Monday, December 6, 2010

More Insight re: Borders' Buyout Bid for Barnes & Noble

... even though it's Ackman in the news as the leading figure in the buyout, the tactics have Borders chairman and CEO Bennett LeBow written all over them. LeBow muscled his way into Borders' top position by acquiring a considerable amount of stock and warrants that, when they came due, gave him a 35% stake in the company.

Past precedent shows that LeBow's modus operandi with companies is to buy his way into one, use it in an attempt to buy a bigger company, and sink both businesses in the process. In fact, the potential B&N-Borders merger echoes another M&A disaster from the late 1980s: The LeBow-controlled MAI Basic Four attempted to buy larger competitor Prime Computer in a hostile takeover bid. Things didn't end up so well for either company, as they both ended up filing for Chapter 11 bankruptcy, and LeBow was out of the computer business entirely by 1995.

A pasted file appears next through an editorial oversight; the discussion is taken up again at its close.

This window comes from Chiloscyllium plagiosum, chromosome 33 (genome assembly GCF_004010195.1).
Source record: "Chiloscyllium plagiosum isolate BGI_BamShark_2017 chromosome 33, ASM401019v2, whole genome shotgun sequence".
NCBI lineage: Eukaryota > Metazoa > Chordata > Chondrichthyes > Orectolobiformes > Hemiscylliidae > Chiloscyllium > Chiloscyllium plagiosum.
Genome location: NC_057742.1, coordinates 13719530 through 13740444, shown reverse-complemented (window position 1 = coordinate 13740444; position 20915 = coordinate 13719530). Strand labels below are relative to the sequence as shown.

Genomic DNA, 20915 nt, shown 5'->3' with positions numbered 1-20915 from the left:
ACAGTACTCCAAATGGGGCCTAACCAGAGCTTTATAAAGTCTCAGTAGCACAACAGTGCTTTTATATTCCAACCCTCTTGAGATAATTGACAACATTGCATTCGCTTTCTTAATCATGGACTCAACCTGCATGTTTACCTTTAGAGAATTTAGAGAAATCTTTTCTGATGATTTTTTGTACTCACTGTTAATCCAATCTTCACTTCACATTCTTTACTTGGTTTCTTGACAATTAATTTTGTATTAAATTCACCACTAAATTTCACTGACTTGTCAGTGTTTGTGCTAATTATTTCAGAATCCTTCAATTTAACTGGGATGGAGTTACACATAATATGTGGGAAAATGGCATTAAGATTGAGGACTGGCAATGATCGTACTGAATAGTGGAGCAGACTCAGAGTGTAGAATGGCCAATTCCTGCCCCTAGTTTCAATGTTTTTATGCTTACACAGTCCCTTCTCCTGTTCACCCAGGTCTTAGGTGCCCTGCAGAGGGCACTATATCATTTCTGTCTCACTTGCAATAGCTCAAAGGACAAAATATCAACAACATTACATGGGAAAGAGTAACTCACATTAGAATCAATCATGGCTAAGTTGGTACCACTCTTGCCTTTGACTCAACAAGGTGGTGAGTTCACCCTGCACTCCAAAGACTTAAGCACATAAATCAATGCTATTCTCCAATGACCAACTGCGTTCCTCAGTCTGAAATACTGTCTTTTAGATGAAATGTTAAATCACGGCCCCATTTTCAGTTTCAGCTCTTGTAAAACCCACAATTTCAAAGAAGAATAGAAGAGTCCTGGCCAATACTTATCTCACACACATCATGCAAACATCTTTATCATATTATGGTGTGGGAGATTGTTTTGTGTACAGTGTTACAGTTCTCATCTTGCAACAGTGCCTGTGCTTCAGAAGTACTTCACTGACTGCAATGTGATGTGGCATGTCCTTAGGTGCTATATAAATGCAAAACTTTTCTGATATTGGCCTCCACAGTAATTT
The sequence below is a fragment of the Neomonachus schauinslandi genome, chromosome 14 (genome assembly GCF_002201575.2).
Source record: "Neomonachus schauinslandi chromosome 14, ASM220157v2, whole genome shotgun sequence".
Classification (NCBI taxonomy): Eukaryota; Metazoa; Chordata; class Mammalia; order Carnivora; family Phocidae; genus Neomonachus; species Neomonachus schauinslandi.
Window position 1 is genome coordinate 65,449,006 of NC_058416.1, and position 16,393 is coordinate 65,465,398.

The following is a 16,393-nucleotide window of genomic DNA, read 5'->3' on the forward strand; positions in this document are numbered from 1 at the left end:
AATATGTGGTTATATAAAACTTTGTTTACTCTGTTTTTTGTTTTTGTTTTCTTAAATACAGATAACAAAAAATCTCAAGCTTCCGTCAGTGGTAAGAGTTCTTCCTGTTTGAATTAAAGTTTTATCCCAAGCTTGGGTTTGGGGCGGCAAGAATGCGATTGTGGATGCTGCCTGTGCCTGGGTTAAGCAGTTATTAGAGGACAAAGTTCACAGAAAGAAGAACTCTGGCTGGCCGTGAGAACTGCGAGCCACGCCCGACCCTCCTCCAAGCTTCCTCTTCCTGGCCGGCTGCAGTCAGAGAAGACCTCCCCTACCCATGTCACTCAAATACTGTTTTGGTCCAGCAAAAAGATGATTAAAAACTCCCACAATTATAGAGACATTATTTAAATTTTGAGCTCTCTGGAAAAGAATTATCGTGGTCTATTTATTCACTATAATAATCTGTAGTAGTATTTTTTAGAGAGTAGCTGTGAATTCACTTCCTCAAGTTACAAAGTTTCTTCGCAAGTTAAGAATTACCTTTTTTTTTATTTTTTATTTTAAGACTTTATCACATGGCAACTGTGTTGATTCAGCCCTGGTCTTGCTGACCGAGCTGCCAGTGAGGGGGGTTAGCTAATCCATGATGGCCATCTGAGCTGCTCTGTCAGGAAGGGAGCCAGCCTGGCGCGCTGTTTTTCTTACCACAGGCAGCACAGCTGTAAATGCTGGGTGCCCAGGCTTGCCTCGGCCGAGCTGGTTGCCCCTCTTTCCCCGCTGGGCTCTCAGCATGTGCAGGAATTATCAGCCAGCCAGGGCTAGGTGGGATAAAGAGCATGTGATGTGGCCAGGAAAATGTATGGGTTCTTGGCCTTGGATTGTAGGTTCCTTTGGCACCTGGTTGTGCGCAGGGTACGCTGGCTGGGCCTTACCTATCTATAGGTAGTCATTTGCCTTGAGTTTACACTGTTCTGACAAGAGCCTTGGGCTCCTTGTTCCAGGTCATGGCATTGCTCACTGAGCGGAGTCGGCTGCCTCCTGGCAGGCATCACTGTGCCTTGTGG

The timing of Ackman's announcement is also noteworthy. On Dec. 9 -- the last day possible before the SEC starts asking uncomfortable questions about the company's financial status -- Borders will report its third quarter earnings. They're expected to be anemic, certainly much more so than Barnes and Noble's quarterly earnings, which were reported last week and weren't exactly fabulous either. Talk of a merger would certainly wake up otherwise sleepy investors who need all the help they can get to be excited about Borders' future, which even a spectacular holiday season won't be able to turn around. (And indeed, the merger talk has awakened investors: Barnes & Noble shares were trading Monday morning at $2.39, up 18%, at $15.60. BGP stock is up 19 cents, or 18%, at $1.27.) ...